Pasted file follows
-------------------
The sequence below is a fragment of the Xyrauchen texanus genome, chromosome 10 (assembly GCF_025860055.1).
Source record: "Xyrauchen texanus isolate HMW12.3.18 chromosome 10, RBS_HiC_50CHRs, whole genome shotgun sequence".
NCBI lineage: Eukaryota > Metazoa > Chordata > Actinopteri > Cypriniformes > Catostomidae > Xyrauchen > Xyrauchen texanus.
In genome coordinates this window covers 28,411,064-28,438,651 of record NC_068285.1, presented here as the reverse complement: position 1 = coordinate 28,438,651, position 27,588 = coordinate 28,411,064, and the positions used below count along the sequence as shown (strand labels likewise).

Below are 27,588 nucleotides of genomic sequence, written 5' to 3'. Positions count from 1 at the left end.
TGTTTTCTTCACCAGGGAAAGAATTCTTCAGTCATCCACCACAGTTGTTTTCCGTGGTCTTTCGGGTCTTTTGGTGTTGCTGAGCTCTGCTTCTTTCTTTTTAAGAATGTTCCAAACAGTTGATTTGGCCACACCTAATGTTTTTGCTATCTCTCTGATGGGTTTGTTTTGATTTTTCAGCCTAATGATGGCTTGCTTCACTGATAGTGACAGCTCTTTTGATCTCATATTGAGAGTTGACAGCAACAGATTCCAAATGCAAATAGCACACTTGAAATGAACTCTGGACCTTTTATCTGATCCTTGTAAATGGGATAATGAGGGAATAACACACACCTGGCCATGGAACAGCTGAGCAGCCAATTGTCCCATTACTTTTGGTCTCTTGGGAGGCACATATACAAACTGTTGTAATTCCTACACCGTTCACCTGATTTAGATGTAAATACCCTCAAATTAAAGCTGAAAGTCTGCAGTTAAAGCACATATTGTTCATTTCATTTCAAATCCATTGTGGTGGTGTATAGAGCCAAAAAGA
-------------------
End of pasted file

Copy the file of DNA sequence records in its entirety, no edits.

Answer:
The sequence below is a fragment of the Xyrauchen texanus genome, chromosome 10 (assembly GCF_025860055.1).
Source record: "Xyrauchen texanus isolate HMW12.3.18 chromosome 10, RBS_HiC_50CHRs, whole genome shotgun sequence".
NCBI lineage: Eukaryota > Metazoa > Chordata > Actinopteri > Cypriniformes > Catostomidae > Xyrauchen > Xyrauchen texanus.
In genome coordinates this window covers 28,411,064-28,438,651 of record NC_068285.1, presented here as the reverse complement: position 1 = coordinate 28,438,651, position 27,588 = coordinate 28,411,064, and the positions used below count along the sequence as shown (strand labels likewise).

Below are 27,588 nucleotides of genomic sequence, written 5' to 3'. Positions count from 1 at the left end.
TGTTTTCTTCACCAGGGAAAGAATTCTTCAGTCATCCACCACAGTTGTTTTCCGTGGTCTTTCGGGTCTTTTGGTGTTGCTGAGCTCTGCTTCTTTCTTTTTAAGAATGTTCCAAACAGTTGATTTGGCCACACCTAATGTTTTTGCTATCTCTCTGATGGGTTTGTTTTGATTTTTCAGCCTAATGATGGCTTGCTTCACTGATAGTGACAGCTCTTTTGATCTCATATTGAGAGTTGACAGCAACAGATTCCAAATGCAAATAGCACACTTGAAATGAACTCTGGACCTTTTATCTGATCCTTGTAAATGGGATAATGAGGGAATAACACACACCTGGCCATGGAACAGCTGAGCAGCCAATTGTCCCATTACTTTTGGTCTCTTGGGAGGCACATATACAAACTGTTGTAATTCCTACACCGTTCACCTGATTTAGATGTAAATACCCTCAAATTAAAGCTGAAAGTCTGCAGTTAAAGCACATATTGTTCATTTCATTTCAAATCCATTGTGGTGGTGTATAGAGCCAAAAAGA